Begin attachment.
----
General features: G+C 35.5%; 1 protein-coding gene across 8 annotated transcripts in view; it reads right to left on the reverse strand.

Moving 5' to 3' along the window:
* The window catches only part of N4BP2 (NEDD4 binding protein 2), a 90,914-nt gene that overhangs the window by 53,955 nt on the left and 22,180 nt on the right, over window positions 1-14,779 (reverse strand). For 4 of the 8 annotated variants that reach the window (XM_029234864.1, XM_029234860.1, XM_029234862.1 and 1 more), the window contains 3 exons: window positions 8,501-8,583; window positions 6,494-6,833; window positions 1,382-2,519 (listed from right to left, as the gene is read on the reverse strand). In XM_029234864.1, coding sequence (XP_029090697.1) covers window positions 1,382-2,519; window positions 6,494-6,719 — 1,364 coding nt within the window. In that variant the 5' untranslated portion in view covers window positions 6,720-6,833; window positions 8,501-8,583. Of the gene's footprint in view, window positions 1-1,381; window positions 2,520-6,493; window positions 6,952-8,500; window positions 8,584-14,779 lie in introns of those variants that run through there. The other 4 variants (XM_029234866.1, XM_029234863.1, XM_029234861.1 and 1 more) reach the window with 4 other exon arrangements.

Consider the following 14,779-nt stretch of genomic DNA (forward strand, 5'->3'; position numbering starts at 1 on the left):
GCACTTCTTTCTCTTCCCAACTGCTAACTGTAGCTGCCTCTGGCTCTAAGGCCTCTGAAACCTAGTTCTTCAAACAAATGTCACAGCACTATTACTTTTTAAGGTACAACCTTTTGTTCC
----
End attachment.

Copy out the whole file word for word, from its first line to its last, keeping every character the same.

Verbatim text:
General features: G+C 35.5%; 1 protein-coding gene across 8 annotated transcripts in view; it reads right to left on the reverse strand.

Moving 5' to 3' along the window:
* The window catches only part of N4BP2 (NEDD4 binding protein 2), a 90,914-nt gene that overhangs the window by 53,955 nt on the left and 22,180 nt on the right, over window positions 1-14,779 (reverse strand). For 4 of the 8 annotated variants that reach the window (XM_029234864.1, XM_029234860.1, XM_029234862.1 and 1 more), the window contains 3 exons: window positions 8,501-8,583; window positions 6,494-6,833; window positions 1,382-2,519 (listed from right to left, as the gene is read on the reverse strand). In XM_029234864.1, coding sequence (XP_029090697.1) covers window positions 1,382-2,519; window positions 6,494-6,719 — 1,364 coding nt within the window. In that variant the 5' untranslated portion in view covers window positions 6,720-6,833; window positions 8,501-8,583. Of the gene's footprint in view, window positions 1-1,381; window positions 2,520-6,493; window positions 6,952-8,500; window positions 8,584-14,779 lie in introns of those variants that run through there. The other 4 variants (XM_029234866.1, XM_029234863.1, XM_029234861.1 and 1 more) reach the window with 4 other exon arrangements.

Consider the following 14,779-nt stretch of genomic DNA (forward strand, 5'->3'; position numbering starts at 1 on the left):
GCACTTCTTTCTCTTCCCAACTGCTAACTGTAGCTGCCTCTGGCTCTAAGGCCTCTGAAACCTAGTTCTTCAAACAAATGTCACAGCACTATTACTTTTTAAGGTACAACCTTTTGTTCC